Mind Scrambler by Chris Grabenstein

sorry it’s been quiet here this week — sometimes that job thing requires more of me than usual, so reading (gasp!) and writing have to take a back seat.

Mind Scrambler (John Ceepak Mystery, #5)Mind Scrambler

by Chris Grabenstein

Hardcover, 352 pg.
Minotaur Books, 2009
Read: June 14, 2014

So, Ceepak and Danny find themselves in Atlantic City. Not for fun, of course, Ceepak wouldn’t go to a place like Atlantic City for vacation. They’re in town to help out a District Attorney in another state (spoiler territory for the previous book) by taking a deposition. Sure, they pass through a casino — where else can they stay in town? Before they can do anything, Danny runs into an old flame, Katie — who we last saw recuperating from an attempted murder — and Ceepak and Danny have stopped some slot machine players from being robbed. Katie’s dropped out of grad school and is working as a tutor/nanny for a couple of children whose parents make up a pretty popular (and family-friendly) magic act. Something’s bothering her, and she’d like to consult with Danny about something she’s found later that evening.

But, naturally, before the two of them can meet, Katie’s killed. I should say, that’s not a spoiler, Danny tells us this will happen on page 1 — and roughly 35 more times before it actually happens (well, okay, maybe only six times, I wasn’t counting). The tease at the end of the first chapter about her upcoming demise would’ve been far more effective if the chapter hadn’t started with a different one. Or having it repeated several times in the next few chapters. It’s a minor thing, but it began to lose its effect on me, and the tease at the end of chapter 1 was the most effective, and would’ve been moreso if that was the only one, I think.

Thanks to Ceepak’s connections, the two are allowed to assist in the investigation, and the two throw themselves into the investigation with a vengeance. I’m pretty sure this case is resolved far faster than is usual for the duo — Danny’s driven by guilt and by grief (he’d known Katie since childhood), Ceepak’s driven by whatever normally drives him, and wanting to help Danny (and probably to get home without incurring more charges to be billed to the DA).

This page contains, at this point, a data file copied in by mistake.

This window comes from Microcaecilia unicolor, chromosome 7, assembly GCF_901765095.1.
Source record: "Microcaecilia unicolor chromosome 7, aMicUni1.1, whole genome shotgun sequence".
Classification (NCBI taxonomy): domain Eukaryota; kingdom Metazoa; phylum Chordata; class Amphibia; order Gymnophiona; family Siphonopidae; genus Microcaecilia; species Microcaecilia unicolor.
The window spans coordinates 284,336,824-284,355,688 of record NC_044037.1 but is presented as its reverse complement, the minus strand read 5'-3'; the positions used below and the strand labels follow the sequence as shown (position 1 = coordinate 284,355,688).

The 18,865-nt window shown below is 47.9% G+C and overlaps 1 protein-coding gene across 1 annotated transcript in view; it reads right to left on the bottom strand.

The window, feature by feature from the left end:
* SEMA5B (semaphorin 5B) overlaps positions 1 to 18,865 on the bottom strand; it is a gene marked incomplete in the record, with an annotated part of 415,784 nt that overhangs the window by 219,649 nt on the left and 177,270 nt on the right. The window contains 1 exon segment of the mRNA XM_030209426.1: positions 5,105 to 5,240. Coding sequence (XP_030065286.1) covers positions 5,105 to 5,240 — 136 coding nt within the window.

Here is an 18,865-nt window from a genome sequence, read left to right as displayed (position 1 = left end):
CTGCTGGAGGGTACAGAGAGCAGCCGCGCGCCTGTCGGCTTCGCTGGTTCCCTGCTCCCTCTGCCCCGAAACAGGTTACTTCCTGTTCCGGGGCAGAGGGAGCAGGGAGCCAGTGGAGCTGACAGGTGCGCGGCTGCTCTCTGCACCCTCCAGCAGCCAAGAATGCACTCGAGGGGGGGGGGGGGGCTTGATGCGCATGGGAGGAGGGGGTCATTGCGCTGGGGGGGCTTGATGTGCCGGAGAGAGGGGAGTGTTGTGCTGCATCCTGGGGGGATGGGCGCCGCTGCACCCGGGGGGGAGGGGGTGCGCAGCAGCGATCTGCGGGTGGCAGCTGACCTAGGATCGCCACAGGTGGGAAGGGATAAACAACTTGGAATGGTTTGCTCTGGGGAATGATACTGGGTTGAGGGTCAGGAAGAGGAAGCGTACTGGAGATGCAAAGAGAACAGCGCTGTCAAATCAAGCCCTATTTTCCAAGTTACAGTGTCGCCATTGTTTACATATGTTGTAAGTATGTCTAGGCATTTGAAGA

Two things that kept me from enjoying this one as much as the others. The setting: on the one hand, I don’t think Grabenstein took full advantage of Atlantic City, but that’s partially due to the pace. But this is the second book in a row where Sea Haven hasn’t played too much of a factor, and it works against the series. Then again — good for the Sea Haven Tourism Board that the city has had a reprieve in murders.

Worse than that was how dense both Ceepak and Danny seemed to be this time — I spent a lot more time talking back to this book, not something I normally find myself doing with these two. The book starts with our victim wanting to talk to her old friend who’s a cop about something she found. So naturally, that’s where the investigation should’ve started — what did she want to talk about? But no, Danny really only thinks about it after they stumble onto it while pursuing another line of investigation. Our heroes also spend too much time following red herrings rather than seeing them for what they are. I expect more from these two.

At the end of the day, not my favorite in this series. But it was good enough to justify the time — Grabenstein’s style was as pleasant and engaging as always. The rapport between these characters was as good as ever, and I enjoyed seeing the person responsible for what happened to Katie get what they deserved, I liked her. Most of all though, the seed that got planted for upcoming books was tantalizing enough to keep me from spending too much time dwelling on what didn’t really work here.


3 Stars

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